Sixth, seventh and eighth graders embracing the changes
By Katherine Nettles
In the first year of a new policy of restricting smartphone use among middle school students at Crested Butte Community School (CBCS), things have gone well.
Middle school principle Stephanie Niemi describes the reasoning for the school’s new policy, saying, “It was something we had been talking about, because we had seen teenagers being consumed by their phones more and more, and less engaged with each other.” The middle school includes sixth, seventh and eighth grades.
“In addition, we had some issues with anything from a conflict to actual bullying via students’ phones. And although oftentimes that would be outside of school, often it would land here at school and have an impact on students during the day,” Niemi says.
To generate some conversation and thoughts from students and staff about how we use cell phones, Niemi says the school screened the documentary Screenagers to both middle and high school students during the school year last year.
Niemi says another concern was, “We’ve begun to see glimpses of the students taking pictures of each other. Photographing is not okay, especially in a bathroom or a locker room,” she says.
“As a staff, we decided it wasn’t a major high school issue, but more for middle schoolers. It is difficult to manage technology when you’re younger,” says Niemi.
She says high school students are so busy between classes, sports and other activities, and do well enough at self-regulating, “They use their phones mostly appropriately.”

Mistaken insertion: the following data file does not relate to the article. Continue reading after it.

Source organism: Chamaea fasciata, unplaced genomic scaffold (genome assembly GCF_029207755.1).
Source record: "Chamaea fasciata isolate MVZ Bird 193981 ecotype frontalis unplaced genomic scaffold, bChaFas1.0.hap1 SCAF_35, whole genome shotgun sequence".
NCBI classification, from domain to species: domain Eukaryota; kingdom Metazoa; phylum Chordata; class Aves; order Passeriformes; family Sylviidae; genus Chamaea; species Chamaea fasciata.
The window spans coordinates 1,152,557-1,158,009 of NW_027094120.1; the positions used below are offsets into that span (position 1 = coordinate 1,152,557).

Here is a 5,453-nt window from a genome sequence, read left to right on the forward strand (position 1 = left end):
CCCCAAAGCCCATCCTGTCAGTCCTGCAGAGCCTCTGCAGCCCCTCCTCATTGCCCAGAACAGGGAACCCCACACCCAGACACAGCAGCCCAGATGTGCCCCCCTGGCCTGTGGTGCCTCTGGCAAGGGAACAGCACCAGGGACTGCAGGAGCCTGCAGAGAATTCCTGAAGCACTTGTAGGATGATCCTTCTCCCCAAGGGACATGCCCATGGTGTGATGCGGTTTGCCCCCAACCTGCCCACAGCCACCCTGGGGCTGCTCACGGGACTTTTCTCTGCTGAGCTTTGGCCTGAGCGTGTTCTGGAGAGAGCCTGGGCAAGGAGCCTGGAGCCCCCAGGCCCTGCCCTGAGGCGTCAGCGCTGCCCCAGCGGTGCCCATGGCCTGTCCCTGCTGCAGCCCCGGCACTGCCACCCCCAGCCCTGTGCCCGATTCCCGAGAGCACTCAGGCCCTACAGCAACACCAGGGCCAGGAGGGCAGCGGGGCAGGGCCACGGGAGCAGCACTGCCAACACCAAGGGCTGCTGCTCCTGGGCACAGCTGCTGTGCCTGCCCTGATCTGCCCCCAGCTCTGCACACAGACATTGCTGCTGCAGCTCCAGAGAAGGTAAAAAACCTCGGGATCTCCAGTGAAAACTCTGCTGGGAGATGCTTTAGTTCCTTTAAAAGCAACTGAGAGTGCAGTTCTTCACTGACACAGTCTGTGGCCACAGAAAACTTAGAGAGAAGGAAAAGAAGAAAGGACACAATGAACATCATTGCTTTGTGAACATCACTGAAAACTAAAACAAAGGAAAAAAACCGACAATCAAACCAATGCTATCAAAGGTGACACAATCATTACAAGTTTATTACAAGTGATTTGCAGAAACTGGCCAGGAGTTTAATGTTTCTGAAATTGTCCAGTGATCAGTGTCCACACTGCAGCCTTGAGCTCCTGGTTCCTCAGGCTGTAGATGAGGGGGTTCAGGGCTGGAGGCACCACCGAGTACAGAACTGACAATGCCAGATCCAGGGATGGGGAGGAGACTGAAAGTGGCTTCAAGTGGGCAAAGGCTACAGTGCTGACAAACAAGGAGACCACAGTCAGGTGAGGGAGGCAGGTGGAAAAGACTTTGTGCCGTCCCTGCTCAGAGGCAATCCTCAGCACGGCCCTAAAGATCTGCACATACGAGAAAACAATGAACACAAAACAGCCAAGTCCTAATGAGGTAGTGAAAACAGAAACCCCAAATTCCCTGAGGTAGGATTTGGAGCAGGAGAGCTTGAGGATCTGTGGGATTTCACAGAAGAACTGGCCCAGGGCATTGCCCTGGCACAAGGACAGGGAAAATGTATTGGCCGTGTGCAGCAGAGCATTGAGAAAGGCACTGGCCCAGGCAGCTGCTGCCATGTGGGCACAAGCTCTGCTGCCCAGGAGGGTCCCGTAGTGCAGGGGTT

At the high school level many teachers also provide cell phone baskets in their classrooms. Students know if they are taking a test, they drop their phones into the basket first to avoid the temptation that someone could look up answers or communicate with others.
The process of limiting middle school use also made sense, Niemi explains, since elementary school students are not allowed to use them either, so this eases the transition. The staff spoke to the school accountability committee, and had its support. “When we told middle school students that this was coming for the next year, we went to the middle school student council, and asked what would make lunch a more interactive experience,” explains Niemi.
The end result of that process was that now middle school students have some games going on during their lunch period. Three ping-pong tables and a game of corn hole are staying busy. “They are up and engaging with each other, which I love,” says Niemi. “Middle school students need to learn how to socially interact with each other. So that’s what we’re chasing.
“It’s interesting because, it has been so cold and snowy,” continues Niemi, “so they are inside a lot more right now. But once it is warm outside, the students are getting out there a lot more, moving around, engaging with each other. Its far more positive than communicating via the phone. Phones are a great tool, but I think we need to help them lean how to manage it,” she says.
The student handbook states the new policy simply: “Middle School Students: The use of cell phones and all other electronics is restricted to before and after school, and at the discretion of staff for educational purposes. If a cell phone needs to be used for communication purposes, please ask for permission from a staff member first. The use of ear buds is mandatory when students are using electronic devices, but for safety reasons, only the use of one ear bud is allowed.”
Exceptions to the policy are allowed for when a student needs to contact a parent, and if a student is watching a video or is doing research for educational purposes, “We ask them to have one ear bud out so they can hear the teachers or in the event of an emergency,” says Niemi.
As far as violations go, the school is working with students in getting them to take ownership of the policy. Violations are handled at the discretion of teachers, and a phone can be confiscated for the day or given back to the parents if a student has repeated issues.
But mostly, students have been compliant.
Niemi says overall student participation, the PTA support and positive alternatives have worked well. “They are really good about it. It’s really been a non-issue this year,” she says.